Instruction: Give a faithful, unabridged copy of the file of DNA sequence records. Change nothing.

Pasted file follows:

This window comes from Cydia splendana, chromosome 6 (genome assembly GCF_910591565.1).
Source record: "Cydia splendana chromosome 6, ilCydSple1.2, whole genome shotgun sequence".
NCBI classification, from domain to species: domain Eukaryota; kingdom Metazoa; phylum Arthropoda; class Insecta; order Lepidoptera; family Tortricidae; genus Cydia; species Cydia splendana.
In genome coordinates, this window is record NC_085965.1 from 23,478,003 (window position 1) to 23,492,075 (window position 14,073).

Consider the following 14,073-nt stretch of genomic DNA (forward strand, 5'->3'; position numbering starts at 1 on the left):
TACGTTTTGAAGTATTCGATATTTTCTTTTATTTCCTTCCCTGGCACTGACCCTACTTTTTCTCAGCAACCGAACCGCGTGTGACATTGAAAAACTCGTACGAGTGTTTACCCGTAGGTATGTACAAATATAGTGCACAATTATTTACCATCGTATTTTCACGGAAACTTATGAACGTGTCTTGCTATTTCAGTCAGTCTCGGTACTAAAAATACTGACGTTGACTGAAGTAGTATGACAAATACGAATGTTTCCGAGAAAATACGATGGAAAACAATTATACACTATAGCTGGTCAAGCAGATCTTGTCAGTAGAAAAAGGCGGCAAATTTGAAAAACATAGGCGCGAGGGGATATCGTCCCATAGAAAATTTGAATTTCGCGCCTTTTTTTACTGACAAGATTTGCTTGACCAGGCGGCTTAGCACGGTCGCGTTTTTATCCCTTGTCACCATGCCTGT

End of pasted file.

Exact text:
This window comes from Cydia splendana, chromosome 6 (genome assembly GCF_910591565.1).
Source record: "Cydia splendana chromosome 6, ilCydSple1.2, whole genome shotgun sequence".
NCBI classification, from domain to species: domain Eukaryota; kingdom Metazoa; phylum Arthropoda; class Insecta; order Lepidoptera; family Tortricidae; genus Cydia; species Cydia splendana.
In genome coordinates, this window is record NC_085965.1 from 23,478,003 (window position 1) to 23,492,075 (window position 14,073).

Consider the following 14,073-nt stretch of genomic DNA (forward strand, 5'->3'; position numbering starts at 1 on the left):
TACGTTTTGAAGTATTCGATATTTTCTTTTATTTCCTTCCCTGGCACTGACCCTACTTTTTCTCAGCAACCGAACCGCGTGTGACATTGAAAAACTCGTACGAGTGTTTACCCGTAGGTATGTACAAATATAGTGCACAATTATTTACCATCGTATTTTCACGGAAACTTATGAACGTGTCTTGCTATTTCAGTCAGTCTCGGTACTAAAAATACTGACGTTGACTGAAGTAGTATGACAAATACGAATGTTTCCGAGAAAATACGATGGAAAACAATTATACACTATAGCTGGTCAAGCAGATCTTGTCAGTAGAAAAAGGCGGCAAATTTGAAAAACATAGGCGCGAGGGGATATCGTCCCATAGAAAATTTGAATTTCGCGCCTTTTTTTACTGACAAGATTTGCTTGACCAGGCGGCTTAGCACGGTCGCGTTTTTATCCCTTGTCACCATGCCTGT